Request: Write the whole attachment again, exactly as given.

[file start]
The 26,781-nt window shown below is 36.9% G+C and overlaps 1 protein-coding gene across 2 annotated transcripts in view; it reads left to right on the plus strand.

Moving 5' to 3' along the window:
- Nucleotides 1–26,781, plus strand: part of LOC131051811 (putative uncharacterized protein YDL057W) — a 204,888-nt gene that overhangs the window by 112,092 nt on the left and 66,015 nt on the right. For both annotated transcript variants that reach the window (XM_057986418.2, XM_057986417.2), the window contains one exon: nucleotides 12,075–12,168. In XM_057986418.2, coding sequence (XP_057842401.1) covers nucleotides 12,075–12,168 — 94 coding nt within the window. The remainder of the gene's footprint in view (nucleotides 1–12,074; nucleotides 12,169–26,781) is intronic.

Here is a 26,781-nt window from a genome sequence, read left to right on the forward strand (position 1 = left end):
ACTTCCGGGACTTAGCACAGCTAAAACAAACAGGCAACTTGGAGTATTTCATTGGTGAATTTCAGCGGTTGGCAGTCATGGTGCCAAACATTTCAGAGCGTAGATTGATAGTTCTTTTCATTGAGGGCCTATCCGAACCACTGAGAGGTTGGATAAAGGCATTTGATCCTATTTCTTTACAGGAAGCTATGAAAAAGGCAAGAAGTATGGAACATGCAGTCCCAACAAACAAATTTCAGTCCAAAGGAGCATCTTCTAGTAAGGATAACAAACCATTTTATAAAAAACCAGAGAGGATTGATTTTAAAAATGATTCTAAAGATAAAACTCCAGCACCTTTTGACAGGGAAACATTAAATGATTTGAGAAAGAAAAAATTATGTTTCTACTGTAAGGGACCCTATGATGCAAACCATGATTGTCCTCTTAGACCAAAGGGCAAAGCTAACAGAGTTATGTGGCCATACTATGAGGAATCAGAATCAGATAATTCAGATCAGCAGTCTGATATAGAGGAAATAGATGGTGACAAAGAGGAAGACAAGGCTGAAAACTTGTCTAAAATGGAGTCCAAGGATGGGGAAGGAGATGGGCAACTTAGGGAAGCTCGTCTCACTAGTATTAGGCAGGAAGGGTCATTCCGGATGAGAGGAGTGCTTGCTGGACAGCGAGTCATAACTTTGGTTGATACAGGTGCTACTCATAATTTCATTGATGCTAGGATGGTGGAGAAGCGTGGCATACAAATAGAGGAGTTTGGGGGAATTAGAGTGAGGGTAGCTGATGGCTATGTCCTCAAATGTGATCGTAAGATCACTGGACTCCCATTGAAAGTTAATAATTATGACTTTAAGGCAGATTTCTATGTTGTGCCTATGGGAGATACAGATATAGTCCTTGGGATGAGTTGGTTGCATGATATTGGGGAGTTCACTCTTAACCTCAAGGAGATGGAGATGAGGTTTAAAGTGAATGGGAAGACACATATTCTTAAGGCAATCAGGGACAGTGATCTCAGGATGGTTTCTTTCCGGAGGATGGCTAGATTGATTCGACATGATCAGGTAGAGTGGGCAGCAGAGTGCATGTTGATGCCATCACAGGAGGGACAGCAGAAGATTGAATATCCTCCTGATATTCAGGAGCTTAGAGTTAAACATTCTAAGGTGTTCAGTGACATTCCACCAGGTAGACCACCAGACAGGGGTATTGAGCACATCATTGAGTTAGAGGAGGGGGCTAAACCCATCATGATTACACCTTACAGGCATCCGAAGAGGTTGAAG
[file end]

The 26,781-nt window shown below is 36.9% G+C and overlaps 1 protein-coding gene across 2 annotated transcripts in view; it reads left to right on the plus strand.

Moving 5' to 3' along the window:
- Nucleotides 1–26,781, plus strand: part of LOC131051811 (putative uncharacterized protein YDL057W) — a 204,888-nt gene that overhangs the window by 112,092 nt on the left and 66,015 nt on the right. For both annotated transcript variants that reach the window (XM_057986418.2, XM_057986417.2), the window contains one exon: nucleotides 12,075–12,168. In XM_057986418.2, coding sequence (XP_057842401.1) covers nucleotides 12,075–12,168 — 94 coding nt within the window. The remainder of the gene's footprint in view (nucleotides 1–12,074; nucleotides 12,169–26,781) is intronic.

Here is a 26,781-nt window from a genome sequence, read left to right on the forward strand (position 1 = left end):
ACTTCCGGGACTTAGCACAGCTAAAACAAACAGGCAACTTGGAGTATTTCATTGGTGAATTTCAGCGGTTGGCAGTCATGGTGCCAAACATTTCAGAGCGTAGATTGATAGTTCTTTTCATTGAGGGCCTATCCGAACCACTGAGAGGTTGGATAAAGGCATTTGATCCTATTTCTTTACAGGAAGCTATGAAAAAGGCAAGAAGTATGGAACATGCAGTCCCAACAAACAAATTTCAGTCCAAAGGAGCATCTTCTAGTAAGGATAACAAACCATTTTATAAAAAACCAGAGAGGATTGATTTTAAAAATGATTCTAAAGATAAAACTCCAGCACCTTTTGACAGGGAAACATTAAATGATTTGAGAAAGAAAAAATTATGTTTCTACTGTAAGGGACCCTATGATGCAAACCATGATTGTCCTCTTAGACCAAAGGGCAAAGCTAACAGAGTTATGTGGCCATACTATGAGGAATCAGAATCAGATAATTCAGATCAGCAGTCTGATATAGAGGAAATAGATGGTGACAAAGAGGAAGACAAGGCTGAAAACTTGTCTAAAATGGAGTCCAAGGATGGGGAAGGAGATGGGCAACTTAGGGAAGCTCGTCTCACTAGTATTAGGCAGGAAGGGTCATTCCGGATGAGAGGAGTGCTTGCTGGACAGCGAGTCATAACTTTGGTTGATACAGGTGCTACTCATAATTTCATTGATGCTAGGATGGTGGAGAAGCGTGGCATACAAATAGAGGAGTTTGGGGGAATTAGAGTGAGGGTAGCTGATGGCTATGTCCTCAAATGTGATCGTAAGATCACTGGACTCCCATTGAAAGTTAATAATTATGACTTTAAGGCAGATTTCTATGTTGTGCCTATGGGAGATACAGATATAGTCCTTGGGATGAGTTGGTTGCATGATATTGGGGAGTTCACTCTTAACCTCAAGGAGATGGAGATGAGGTTTAAAGTGAATGGGAAGACACATATTCTTAAGGCAATCAGGGACAGTGATCTCAGGATGGTTTCTTTCCGGAGGATGGCTAGATTGATTCGACATGATCAGGTAGAGTGGGCAGCAGAGTGCATGTTGATGCCATCACAGGAGGGACAGCAGAAGATTGAATATCCTCCTGATATTCAGGAGCTTAGAGTTAAACATTCTAAGGTGTTCAGTGACATTCCACCAGGTAGACCACCAGACAGGGGTATTGAGCACATCATTGAGTTAGAGGAGGGGGCTAAACCCATCATGATTACACCTTACAGGCATCCGAAGAGGTTGAAG